Family, Kids & Relationships

Picking Your Pod: How to Safely Do Playdates As We Widen Our Contact Circles

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As some areas of the country begin to lift pandemic restrictions, many kids (and adults) are itching to see their friends again. If and when your family is ready to take baby steps out of isolation in order to socialize with others again, you’ll want to do so wisely. Is it possible to widen your kids’ contact circles while keeping your own family safe and keeping others safe?

To find out, ParentsTogether spoke with Dara Kass, M.D., an emergency room physician and Associate Professor of Emergency Medicine at Columbia University Medical Center, in a Q&A on Facebook Live. Dr. Kass thinks that for many families, there are absolutely ways to do playdates safely—but doing so requires some extra planning and extra communication.

You know your own family best. So in addition to considering your family members’ risk factors, look at your family dynamic and what your kids need right now. For example, if you have an only child who’s been craving social interaction and everyone in your household is healthy, a first step could be to link up with another family who has been isolating to the same degree as your family, and agree to have regular playdates under certain parameters. No matter your family situation, it’s wise to consider being “exclusive” with another family or two to start, forming a “quarantine pod” of sorts in order to continue limiting everyone’s exposure.

“Invest in those relationships,” Dr. Kass urges. “Find the families that you like the most and spend the most time with them. They should be local. They should be able to get to you easily. They should bring you joy.”

When you’re choosing who to socialize with, look for families you know that are at similar risk levels. So if one adult in your household is an essential worker and at risk for exposure, for example, you may want to seek out another family that’s in a similar circumstance, because they will be the most understanding of your needs and concerns.

“Communication is key,” emphasizes Dr. Kass, so make sure it’s a family you feel comfortable being 100 percent honest with about your past and future exposure to the virus, and who would be on the same page about what to do if someone in either of your households came down with symptoms.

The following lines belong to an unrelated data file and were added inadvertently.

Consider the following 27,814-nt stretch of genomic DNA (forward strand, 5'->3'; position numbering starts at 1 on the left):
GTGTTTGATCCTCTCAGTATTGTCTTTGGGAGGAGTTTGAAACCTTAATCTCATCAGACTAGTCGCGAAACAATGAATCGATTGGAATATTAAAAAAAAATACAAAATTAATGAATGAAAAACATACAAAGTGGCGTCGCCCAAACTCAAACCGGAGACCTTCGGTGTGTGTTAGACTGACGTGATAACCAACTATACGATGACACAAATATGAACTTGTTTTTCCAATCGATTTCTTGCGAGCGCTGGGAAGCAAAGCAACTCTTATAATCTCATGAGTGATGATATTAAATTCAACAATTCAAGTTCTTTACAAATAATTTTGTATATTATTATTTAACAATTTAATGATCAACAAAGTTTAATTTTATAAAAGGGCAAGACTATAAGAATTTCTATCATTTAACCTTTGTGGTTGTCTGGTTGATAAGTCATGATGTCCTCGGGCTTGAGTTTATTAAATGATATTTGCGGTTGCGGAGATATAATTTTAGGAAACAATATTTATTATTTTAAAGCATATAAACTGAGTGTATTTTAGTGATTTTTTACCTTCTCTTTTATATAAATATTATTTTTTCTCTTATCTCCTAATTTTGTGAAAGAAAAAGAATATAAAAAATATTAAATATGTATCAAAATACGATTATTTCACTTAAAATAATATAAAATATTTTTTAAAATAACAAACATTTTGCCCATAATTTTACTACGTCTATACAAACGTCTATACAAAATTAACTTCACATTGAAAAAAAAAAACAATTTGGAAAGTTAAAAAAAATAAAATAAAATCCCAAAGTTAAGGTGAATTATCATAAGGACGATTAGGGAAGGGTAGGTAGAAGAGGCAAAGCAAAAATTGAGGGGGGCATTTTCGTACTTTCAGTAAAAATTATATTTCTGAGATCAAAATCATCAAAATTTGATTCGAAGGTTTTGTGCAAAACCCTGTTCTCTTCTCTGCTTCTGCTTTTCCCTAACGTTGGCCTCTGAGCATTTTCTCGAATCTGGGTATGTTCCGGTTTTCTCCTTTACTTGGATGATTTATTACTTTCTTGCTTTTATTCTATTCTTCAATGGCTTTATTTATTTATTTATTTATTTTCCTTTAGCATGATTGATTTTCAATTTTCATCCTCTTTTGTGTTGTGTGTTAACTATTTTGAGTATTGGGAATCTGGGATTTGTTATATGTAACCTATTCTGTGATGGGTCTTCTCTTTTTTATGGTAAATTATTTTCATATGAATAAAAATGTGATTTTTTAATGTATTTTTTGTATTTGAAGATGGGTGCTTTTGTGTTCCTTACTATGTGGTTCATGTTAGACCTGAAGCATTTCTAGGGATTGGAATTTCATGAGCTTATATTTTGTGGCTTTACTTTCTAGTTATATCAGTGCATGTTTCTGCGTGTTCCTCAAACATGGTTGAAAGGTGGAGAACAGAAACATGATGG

Priya Parker, the author of The Art of Gathering: How We Meet and Why It Matters and host of the podcast Together Apart, recommends that you have deliberate conversations with your household members and with anyone you are thinking about adding to your circle. Find out what their comfort levels and risk levels are. “If you’re all on the same page, you’re golden. If you’re not on the same page, center the needs of the person who is least comfortable and/or most at risk,” Parker writes. “Come up with an algorithm for the next two weeks that everyone agrees to. And then agree to re-visit.”

When you do plan the playdate, agree with the other adults involved (and your kids) on a set of realistic rules to limit possible viral spread via respiratory droplets, and prepare as much as you can beforehand. Speak to the other family in depth about your expectations regarding masks, distancing, food and drink, using each other’s bathrooms, end times, and other concerns. Will the gathering be outside? What activities will kids partake in?

Dr. Kass advises that even if you’re in an exclusive “pod” with another family that you see regularly, you still should make sure kids know not to do things like share drinks or reach into their friend’s snack bag. One way to make a gathering with food work well, she says, is to set up separate meal stations for each family in attendance, and actually label each one, so that you’re not sharing a serving dish with anyone outside of the group you live with. It’s even more safe if visitors bring their own cups, plates, and utensils to further reduce the risk of cross contamination.

It’s difficult to find the right balance between getting the social interaction we need and not contributing to the spread of the virus—and this can make planning playdates stressful. But, Dr. Kass reminds us, “The better testing gets and the better we understand the symptoms, the easier it’s going to be to hang out.”


Dealing with school closures, childcare issues, or other challenges related to coronavirus? Find support, advice, activities to keep kids entertained, learning opportunities and more in our Coronavirus Parents: Parenting in a Pandemic Facebook Group.

For ongoing updates on coronavirus-related issues and questions that impact children and families, please find additional resources here.




Joanna Eng is a freelance writer and editor, Lambda Literary Fellow, and co-founder of Dandelions, a parenting and social justice newsletter. She lives with her wife and child in the New York City area, where she is constantly seeking out slivers of nature. You can find her on Twitter @joannamengland.